Sunday, March 16, 2014

Winter of Our Discontent? Early Season Climbing in the Uberfall

(Photo: Snowshoeing around the Trapps in mid-February.)

Man, it has been a long winter, hasn't it?

When I climbed in the Trapps on November 10, I didn't really believe that was going to be it for the year. Usually we get a few warm days here and there, even into December. And sometimes there are some reasonable climbing days in January and February. 

Not this winter. It has been pretty brutal.

Of course it has probably been a tremendous winter for ice climbing. But I haven't felt motivated to make it happen this year. I don't feel experienced enough to lead on ice. I could top-rope in the Catskills. I really should have done this several times. But for some reason I just haven't gotten it together.

(Photo: The Casablanca wall in the Trapps in mid-February.)

I was feeling pretty good when the 2013 climbing season ended. After missing most of the summer with various obligations and vacations I had a little run of success in the autumn, knocking off several 5.10 projects-- Bird Cage (5.10b), Feast of Fools (5.10b), Wegetables (5.10a), Red Cabbage Right (5.10b), and Nosedive (5.10b)-- leading most of them on-sight. 

All winter I've intended to put in place a real training regimen, but it never seems to get beyond the incipient stages. Usually I enforce whatever diet and exercise plan I've come up with for a week or two and then inevitably I revert to eating whatever and "just climbing" at the gym.

On President's Day weekend I was up in the Gunks for the first time since November, with my wife Robin and the kids. Gail was kind enough to host us at her house in Gardiner. We did some snowshoeing around the Trapps as well as some sledding with friends who live in the area.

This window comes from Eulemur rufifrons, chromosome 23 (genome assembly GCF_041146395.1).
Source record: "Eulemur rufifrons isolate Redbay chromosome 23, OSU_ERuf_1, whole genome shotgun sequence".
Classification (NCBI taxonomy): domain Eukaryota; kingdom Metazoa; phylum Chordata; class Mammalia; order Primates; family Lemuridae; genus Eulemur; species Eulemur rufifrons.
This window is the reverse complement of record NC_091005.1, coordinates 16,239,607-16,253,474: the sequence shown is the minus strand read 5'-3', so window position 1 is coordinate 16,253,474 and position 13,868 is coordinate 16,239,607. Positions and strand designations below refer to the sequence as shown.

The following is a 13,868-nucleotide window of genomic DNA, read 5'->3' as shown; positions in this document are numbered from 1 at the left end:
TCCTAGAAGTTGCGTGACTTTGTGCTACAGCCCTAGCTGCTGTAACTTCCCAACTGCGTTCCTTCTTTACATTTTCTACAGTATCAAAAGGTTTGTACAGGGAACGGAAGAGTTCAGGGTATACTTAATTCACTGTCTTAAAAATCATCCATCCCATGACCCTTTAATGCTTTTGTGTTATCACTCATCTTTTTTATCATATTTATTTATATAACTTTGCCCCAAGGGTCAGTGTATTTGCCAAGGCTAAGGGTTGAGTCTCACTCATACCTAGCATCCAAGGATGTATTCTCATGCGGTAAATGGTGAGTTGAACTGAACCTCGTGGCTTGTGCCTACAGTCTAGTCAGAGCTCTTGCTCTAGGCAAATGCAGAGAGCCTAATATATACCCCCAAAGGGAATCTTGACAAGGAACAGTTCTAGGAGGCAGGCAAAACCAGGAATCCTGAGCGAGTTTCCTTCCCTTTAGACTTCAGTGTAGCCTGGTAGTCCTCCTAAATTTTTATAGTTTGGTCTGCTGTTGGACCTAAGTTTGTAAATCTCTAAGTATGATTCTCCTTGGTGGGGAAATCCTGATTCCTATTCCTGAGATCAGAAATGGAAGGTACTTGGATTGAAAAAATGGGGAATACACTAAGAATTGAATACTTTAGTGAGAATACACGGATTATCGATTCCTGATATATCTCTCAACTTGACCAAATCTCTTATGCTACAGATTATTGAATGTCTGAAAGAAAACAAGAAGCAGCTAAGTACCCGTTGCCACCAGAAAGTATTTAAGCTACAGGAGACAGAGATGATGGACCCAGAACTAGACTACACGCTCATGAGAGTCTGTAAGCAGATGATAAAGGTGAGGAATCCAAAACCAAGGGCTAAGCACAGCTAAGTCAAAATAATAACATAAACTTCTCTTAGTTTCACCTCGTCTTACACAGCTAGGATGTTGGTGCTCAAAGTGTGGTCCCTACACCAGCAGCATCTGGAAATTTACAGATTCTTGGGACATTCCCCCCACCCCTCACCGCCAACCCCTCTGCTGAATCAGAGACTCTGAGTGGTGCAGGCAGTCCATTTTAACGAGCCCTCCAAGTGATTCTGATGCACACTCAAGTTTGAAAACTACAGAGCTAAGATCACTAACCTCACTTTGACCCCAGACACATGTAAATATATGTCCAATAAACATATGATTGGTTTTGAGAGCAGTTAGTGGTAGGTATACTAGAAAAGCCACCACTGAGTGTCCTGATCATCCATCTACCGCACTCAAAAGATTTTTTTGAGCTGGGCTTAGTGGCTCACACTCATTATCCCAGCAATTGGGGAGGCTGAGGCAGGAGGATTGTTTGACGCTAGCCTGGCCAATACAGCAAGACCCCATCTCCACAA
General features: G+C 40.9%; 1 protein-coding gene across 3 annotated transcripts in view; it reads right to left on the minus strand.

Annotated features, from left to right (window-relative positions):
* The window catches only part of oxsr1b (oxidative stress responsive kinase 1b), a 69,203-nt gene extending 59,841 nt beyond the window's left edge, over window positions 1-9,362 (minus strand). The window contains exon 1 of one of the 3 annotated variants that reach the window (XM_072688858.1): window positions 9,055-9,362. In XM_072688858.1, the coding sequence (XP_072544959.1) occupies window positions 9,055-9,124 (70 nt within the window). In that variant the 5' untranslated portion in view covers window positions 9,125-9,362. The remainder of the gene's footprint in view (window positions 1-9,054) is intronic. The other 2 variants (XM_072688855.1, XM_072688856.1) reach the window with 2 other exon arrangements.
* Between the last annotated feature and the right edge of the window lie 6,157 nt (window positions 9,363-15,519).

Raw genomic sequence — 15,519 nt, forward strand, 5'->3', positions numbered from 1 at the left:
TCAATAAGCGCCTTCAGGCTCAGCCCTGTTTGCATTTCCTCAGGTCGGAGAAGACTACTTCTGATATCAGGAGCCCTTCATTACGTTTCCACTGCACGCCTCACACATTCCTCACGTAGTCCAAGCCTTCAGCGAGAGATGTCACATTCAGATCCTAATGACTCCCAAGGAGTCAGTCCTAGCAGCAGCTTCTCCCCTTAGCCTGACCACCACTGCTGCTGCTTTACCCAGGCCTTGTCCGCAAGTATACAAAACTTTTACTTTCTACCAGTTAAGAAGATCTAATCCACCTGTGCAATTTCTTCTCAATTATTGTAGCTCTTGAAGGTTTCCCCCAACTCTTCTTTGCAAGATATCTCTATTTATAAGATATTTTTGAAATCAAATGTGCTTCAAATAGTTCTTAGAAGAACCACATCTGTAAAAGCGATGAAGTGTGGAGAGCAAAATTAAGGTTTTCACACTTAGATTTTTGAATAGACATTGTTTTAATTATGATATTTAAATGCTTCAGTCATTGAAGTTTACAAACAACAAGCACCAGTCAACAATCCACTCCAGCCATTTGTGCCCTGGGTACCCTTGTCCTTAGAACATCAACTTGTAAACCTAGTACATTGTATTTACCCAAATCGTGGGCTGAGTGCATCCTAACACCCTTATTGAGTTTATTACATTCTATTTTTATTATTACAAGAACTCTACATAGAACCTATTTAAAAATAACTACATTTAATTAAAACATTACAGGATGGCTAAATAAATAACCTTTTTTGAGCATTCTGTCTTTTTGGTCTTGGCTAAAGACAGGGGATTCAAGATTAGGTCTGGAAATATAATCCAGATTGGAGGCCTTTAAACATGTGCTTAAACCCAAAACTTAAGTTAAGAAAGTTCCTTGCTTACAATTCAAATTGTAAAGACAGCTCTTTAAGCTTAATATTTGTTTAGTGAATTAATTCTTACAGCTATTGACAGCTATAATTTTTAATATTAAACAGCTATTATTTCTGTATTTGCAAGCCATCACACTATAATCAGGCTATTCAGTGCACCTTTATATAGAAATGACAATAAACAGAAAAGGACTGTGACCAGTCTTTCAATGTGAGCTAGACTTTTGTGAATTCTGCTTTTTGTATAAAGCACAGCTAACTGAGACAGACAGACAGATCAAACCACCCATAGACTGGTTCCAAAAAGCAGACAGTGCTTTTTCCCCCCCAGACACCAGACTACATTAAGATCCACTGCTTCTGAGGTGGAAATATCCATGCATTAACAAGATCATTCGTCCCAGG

The Preserve was beautiful in the winter conditions. I'd never seen it so snowy. Walking past the "S" turn on the Undercliff Road, I could see icicles hanging from the roof on Casablanca (5.9). The Boxcar boulder was half buried in snow. We had a good time trudging around. I fooled around a little bit, pretending to boulder while wearing the awkward snowshoes.

(Photo: Doing the Andrew problem (V4) in snowshoes. Or pretending to, anyway...)

Our wintry visit to the Gunks sent my already-severe feelings of climbing withdrawal into previously unseen, dangerous levels. I was more desperate than ever to get out there at the first opportunity.

Last weekend this opportunity finally came. It was due to hit fifty degrees in New Paltz on Saturday, March 8. Sunday was supposed to be colder. Unfortunately we had evening plans on Saturday, which made it difficult to climb that day. So I decided to go on Sunday with my gym pal Deepak.

But the forecast for Sunday got colder and colder. At about 9:00 on Saturday morning I checked the forecast and, seeing projected highs for Sunday in the low thirties, decided I had to call it off. But then it occurred to me that half a day on Saturday would be better than nothing at all for the whole weekend. So I asked Deepak if he'd like to go, say, RIGHT NOW???

Luckily for me he was flexible and we were in business!